“The Ghost of Belle Isle”
Prompted by the unseasonably warm weather scores of people are venturing outdoors, eager to get a jump on summer fun. For many in the Detroit area that also includes picnics and other activities on historic Belle Isle. The park, located in the Detroit River and open to the public, is the largest island city park in the United States. In 2005, the then 101-year old Belle Isle Aquarium was the oldest operating aquarium in the United States but was closed to cut costs in the city.
But unknown to few, besides some lifelong citizens of the Motor City, Belle Isle is much more than a serene picnic experience; as with many locations with such a long and varied past, it also has its share of urban legends and ghost stories.
The story goes that if you drive your car onto a bridge that’s on Belle Isle, turn your engine off and honk your car horn three times, a spirit will appear from the woods, motioning for you to follow her. I should note that there have never been any confirmed reports of anyone following her into the woods.
For generations the tales of the Belle Isle ghost lady, also referred to as the Snake Goddess of Belle Isle, has attracted adventurous midnight riders to drive through the scary woods in hopes of catching a glimpse of a woman in a long white gown. The ghost of Belle Isle has a couple different versions to the story, too. Some say that there is a certain bridge that must be approached, while others claim that any bridge on the island will call this spirit. One version even describes her as an elderly woman.
Belle Isle has historically had a rich Native American heritage that continues to this day, so it is not surprising that most of the well known tales involve local tribes.
Ottawa legend tells of the daughter of chief Sleeping Bear. Her beauty was so striking that he kept her hidden from the eyes of young suitors by hiding her in a covered boat on the Detroit River. One day when bringing her some food, the winds, awed by her beauty, blew the covers off of the boat and it floated down the river. As it floated past the lodge of the keeper of the water gates, he also was stunned by her beauty and retrieved the boat and brought the young beauty into his tent. This angered the winds and the wind knocked him around until he died. The winds, sorry for uncovering her beauty, returned her back to her father and begged the chief not to hide her from them again, but to let them enjoy her beauty. To protect her, and fearful that other men would follow, he placed the princess on an island in the Detroit River and sought the aid of the Great Spirits to protect his beloved daughter by surrounding the island with snakes to protect her from intruders.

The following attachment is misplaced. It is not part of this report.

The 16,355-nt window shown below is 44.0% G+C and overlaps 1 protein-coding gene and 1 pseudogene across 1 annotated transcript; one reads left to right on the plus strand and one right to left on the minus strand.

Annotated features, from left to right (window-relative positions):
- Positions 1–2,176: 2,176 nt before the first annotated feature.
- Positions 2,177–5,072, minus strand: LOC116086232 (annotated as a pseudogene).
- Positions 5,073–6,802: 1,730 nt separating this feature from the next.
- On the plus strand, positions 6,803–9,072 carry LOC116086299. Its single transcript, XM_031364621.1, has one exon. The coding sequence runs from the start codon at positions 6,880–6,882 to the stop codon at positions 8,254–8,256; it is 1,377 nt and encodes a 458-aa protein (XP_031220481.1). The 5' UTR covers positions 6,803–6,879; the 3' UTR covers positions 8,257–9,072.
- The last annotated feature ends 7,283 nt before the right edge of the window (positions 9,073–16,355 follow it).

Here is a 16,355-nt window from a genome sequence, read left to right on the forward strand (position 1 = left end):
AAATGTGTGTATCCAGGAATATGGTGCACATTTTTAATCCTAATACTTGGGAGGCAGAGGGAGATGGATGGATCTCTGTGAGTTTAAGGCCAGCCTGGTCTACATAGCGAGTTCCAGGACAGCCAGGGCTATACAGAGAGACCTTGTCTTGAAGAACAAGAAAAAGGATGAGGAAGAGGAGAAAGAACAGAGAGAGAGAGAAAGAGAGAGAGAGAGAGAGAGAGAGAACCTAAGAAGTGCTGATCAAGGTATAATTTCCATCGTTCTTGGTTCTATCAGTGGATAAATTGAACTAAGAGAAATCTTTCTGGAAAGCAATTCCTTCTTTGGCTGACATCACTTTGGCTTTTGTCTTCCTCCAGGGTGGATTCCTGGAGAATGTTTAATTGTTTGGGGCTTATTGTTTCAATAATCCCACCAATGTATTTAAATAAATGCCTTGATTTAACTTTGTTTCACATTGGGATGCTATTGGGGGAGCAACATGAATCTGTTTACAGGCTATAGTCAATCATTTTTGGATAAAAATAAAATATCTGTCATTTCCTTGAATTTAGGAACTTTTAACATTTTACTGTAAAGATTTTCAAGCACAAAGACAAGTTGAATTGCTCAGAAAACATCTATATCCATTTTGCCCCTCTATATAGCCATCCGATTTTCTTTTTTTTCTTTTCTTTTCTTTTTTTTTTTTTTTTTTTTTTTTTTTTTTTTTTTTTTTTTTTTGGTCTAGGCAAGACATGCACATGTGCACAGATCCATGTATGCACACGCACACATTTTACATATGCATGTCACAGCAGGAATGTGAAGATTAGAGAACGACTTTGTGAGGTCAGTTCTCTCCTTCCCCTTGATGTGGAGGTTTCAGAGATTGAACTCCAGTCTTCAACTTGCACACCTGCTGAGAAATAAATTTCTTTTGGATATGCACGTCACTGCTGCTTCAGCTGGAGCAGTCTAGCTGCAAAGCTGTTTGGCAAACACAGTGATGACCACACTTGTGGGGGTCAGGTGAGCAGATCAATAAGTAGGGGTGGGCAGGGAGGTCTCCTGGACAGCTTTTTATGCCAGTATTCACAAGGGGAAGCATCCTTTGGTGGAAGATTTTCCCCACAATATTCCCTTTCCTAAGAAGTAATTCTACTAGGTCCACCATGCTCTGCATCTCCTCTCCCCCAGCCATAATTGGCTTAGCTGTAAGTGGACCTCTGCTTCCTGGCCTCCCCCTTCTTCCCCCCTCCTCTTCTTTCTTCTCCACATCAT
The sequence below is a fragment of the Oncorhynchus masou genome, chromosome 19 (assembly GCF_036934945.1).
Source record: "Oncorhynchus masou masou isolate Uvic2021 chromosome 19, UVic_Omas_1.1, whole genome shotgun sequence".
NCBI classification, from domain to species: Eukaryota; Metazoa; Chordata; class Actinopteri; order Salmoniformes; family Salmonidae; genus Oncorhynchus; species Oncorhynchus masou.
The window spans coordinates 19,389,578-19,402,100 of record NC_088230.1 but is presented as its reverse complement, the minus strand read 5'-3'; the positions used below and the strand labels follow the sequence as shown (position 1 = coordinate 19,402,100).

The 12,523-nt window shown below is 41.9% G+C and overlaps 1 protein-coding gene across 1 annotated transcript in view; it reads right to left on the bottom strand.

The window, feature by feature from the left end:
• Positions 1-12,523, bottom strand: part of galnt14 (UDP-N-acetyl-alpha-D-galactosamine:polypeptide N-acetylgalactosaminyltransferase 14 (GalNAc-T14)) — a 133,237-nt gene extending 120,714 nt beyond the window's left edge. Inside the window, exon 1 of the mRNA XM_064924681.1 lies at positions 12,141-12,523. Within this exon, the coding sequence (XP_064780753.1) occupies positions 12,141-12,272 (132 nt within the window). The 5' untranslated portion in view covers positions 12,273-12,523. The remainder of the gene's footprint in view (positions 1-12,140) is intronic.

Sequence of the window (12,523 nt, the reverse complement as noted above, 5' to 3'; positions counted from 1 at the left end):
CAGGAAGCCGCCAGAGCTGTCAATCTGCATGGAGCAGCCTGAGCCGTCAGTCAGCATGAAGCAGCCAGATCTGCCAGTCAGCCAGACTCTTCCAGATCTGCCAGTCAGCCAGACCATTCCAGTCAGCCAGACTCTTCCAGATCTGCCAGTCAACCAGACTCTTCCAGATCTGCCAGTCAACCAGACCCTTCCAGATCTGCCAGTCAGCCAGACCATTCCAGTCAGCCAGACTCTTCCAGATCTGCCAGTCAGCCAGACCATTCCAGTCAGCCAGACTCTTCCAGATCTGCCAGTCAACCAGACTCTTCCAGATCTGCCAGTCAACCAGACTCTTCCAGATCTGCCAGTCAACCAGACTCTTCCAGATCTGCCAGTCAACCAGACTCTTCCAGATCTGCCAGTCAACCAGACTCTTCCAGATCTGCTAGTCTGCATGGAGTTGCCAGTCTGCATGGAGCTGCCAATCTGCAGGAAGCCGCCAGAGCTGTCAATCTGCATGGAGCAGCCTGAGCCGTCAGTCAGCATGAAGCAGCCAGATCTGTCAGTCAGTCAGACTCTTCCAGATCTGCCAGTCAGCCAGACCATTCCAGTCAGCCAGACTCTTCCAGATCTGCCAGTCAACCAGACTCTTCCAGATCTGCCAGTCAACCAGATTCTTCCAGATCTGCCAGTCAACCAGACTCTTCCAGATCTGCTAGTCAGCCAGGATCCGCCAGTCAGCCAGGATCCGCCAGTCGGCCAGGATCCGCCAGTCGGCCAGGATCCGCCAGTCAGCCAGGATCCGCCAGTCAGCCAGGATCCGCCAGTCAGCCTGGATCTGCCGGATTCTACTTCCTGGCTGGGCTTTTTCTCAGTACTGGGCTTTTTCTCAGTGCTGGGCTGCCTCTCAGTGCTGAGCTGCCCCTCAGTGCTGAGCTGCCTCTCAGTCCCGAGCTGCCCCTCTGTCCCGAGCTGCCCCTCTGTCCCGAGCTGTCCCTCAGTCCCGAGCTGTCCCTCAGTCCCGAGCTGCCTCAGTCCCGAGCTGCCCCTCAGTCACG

There she could run free with the winds around her. The spirits immortalized her by transforming her into a white doe and letting her live out eternity on the island. When settlers learned of the island and the story they named it Rattlesnake Island. Shortly after, it became known as Belle Isle. To this day, the maiden’s spirit can be seen from time to time dancing in the wind on the island, and is often mistaken as a deer by witnesses.
So as you enjoy the sunny skies and warm weather, perhaps those near southeast Michigan might find themselves spending a day on this historic island. Later, as twilight nears, those of you brave enough might stay a while in hopes of catching sight of the island’s famous Lady. If you do, please share your experience.
Until next time, happy hunting to you as you travel across the Great Divide.
© 2012 R. Wolf Baldassarro/Deep Forest Productions